There are satisfying, unpredictable narrative leaps in the Hitchcock-evocative, fantastical novel American Faust, in which a romance proves ill-fated.
In Richard Brown Jr.’s enigmatic novel American Faust, an entrepreneur makes a deal to rescue a woman from her lover—but it may be a wager between the devil and the divine.
Memphis offers to invest a billion dollars in James’s company, but he has one condition: James has to go to Connecticut to persuade Sharon to leave the man who’s entrapped her. James is intrigued. In accepting the deal, he finds his memories stirred.
The story is reminiscent of Alfred Hitchcock as it alternates between timelines, covering James’s visit to Connecticut, but also returning to the late nineteenth century, when a maligned girl became the mother of a troubled boy. It covers the boy’s twentieth-century dealings with Memphis, and their connection to the estate where Sharon now lives; it cover’s Sharon’s early relationship with her captor, too.
While the transitions between the story lines are abrupt, there’s suspense in the novel because of the malevolence that lingers through the story lines, and around how the members of the cast relate to one another. Scenes from a play are also introduced, contributing to a sense of intrigue. Nonetheless, James’s story is sidelined as the story winds between the others; its pace lags.
Indeed, the book’s cast members are often treated like actors in an otherworldly experiment, and their individual development is impersonal as a result. James’s reasons for feeling driven to succeed in his mission are hazy, based most on an under-explored adolescent exchange. Still, he has noble instincts, leading to an engaging standoff. Meanwhile, Sharon is constructed as a naïve, persuadable divorcée and young mother, without depth beyond this; even after she’s grown disillusioned, she’s of limited interest. The man whom she lives with is simplified as a dashing playboy, and his rich family history is under addressed. More engaging is his estate’s caretaker, who exhibits both surly resignation and loyalty. And Memphis is the most vibrant character: a puppet master whose sartorial flair is matched by his fun, clever speeches. Indeed, Memphis pinpoints people’s weaknesses with disarming speed.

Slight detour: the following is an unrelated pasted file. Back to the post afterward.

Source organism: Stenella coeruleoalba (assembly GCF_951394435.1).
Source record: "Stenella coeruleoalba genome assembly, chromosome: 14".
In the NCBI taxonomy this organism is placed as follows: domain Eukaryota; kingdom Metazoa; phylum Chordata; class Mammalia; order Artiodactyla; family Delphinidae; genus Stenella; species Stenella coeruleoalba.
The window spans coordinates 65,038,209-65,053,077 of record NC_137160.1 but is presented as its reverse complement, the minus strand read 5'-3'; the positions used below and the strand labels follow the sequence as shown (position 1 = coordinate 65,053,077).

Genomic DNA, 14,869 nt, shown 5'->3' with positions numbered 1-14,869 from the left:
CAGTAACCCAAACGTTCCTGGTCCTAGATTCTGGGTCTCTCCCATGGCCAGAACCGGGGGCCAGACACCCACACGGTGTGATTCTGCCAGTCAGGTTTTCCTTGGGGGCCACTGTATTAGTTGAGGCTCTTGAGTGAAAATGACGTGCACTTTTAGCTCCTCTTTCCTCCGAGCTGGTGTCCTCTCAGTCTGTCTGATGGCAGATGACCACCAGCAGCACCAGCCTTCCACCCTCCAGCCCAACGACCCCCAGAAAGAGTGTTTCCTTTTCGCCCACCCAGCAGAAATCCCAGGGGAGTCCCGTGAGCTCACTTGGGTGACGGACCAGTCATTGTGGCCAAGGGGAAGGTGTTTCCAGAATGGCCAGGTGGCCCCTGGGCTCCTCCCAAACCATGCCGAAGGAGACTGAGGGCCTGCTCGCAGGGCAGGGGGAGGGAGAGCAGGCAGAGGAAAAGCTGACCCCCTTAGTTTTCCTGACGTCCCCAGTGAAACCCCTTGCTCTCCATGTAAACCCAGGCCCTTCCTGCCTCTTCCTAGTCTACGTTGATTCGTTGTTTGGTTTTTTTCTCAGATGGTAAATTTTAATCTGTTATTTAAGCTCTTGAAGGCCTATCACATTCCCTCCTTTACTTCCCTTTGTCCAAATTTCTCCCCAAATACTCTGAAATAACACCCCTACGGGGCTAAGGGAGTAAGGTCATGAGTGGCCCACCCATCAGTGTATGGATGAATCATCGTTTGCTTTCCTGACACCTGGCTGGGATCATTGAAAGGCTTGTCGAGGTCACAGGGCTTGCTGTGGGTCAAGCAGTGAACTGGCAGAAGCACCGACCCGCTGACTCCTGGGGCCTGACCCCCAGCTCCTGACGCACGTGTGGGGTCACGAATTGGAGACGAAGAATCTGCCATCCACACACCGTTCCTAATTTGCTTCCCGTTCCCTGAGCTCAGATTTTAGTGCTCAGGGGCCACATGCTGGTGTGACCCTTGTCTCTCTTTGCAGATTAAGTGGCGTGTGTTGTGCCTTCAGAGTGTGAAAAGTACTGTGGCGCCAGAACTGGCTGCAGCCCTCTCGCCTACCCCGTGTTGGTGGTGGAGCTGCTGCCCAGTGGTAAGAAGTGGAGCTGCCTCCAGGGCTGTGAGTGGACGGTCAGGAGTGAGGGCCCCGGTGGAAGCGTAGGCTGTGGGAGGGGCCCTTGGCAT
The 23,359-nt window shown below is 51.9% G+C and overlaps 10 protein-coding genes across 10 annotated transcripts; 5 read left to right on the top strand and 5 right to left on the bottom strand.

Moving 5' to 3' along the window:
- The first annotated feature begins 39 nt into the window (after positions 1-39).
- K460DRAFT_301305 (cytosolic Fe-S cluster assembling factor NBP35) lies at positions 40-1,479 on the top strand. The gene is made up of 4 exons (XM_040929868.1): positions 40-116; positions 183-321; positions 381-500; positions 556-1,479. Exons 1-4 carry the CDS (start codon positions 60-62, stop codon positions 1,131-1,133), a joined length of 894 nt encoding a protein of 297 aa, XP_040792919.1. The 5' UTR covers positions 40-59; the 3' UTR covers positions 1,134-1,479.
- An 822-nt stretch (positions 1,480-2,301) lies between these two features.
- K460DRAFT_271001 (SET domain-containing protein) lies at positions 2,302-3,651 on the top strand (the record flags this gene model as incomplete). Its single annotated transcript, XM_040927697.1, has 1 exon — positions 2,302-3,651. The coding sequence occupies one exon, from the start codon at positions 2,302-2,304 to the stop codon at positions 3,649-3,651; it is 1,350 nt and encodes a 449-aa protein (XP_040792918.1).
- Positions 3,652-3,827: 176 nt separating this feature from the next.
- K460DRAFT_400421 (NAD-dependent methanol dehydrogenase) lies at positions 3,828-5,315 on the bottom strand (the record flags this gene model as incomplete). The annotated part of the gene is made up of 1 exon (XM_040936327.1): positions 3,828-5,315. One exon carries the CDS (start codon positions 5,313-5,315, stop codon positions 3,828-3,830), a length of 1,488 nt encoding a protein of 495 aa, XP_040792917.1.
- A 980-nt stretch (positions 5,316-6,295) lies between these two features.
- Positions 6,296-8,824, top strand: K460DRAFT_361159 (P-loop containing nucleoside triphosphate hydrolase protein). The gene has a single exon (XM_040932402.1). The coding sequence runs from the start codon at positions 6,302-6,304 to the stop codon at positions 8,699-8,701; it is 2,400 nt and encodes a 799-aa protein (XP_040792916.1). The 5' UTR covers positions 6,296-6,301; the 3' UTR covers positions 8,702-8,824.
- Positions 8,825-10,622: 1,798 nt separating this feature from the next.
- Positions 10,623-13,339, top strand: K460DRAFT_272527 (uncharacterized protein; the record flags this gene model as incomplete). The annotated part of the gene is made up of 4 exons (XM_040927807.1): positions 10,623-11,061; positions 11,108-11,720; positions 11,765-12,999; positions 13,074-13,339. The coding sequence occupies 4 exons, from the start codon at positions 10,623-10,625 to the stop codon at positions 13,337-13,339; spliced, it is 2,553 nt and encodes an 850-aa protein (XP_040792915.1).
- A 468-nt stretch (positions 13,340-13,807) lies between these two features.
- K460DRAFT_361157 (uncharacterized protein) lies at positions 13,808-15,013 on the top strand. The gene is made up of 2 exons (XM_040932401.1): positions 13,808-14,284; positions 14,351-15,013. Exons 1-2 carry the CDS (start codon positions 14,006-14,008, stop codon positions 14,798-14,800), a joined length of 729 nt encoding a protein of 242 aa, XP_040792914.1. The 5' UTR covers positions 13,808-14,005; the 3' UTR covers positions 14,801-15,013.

The various periods are established through vibrant details, as of a decadent party thrown between wars and from a club in Greenwich Village in 1969. People’s flagrant and buried desires take center stage in such scenes. Meanwhile, the estate where Sharon resides is rendered both as a burned ruin and a restoration project, hovering between reality and enchantment. Its manicured grounds seem to exist beyond the limitations of time; they couple with alluring elements (a statue of Aphrodite, midcentury cars, and quirky objects) to orchestrate a sense of devilry occurring behind the scenes. Though the book’s final chapters are a meandering affair that devote too much space to elements of James’s past, they are also provocative in their ambiguity.
There are satisfying, unpredictable narrative leaps in the fantastical novel American Faust, in which a romance proves ill-fated.
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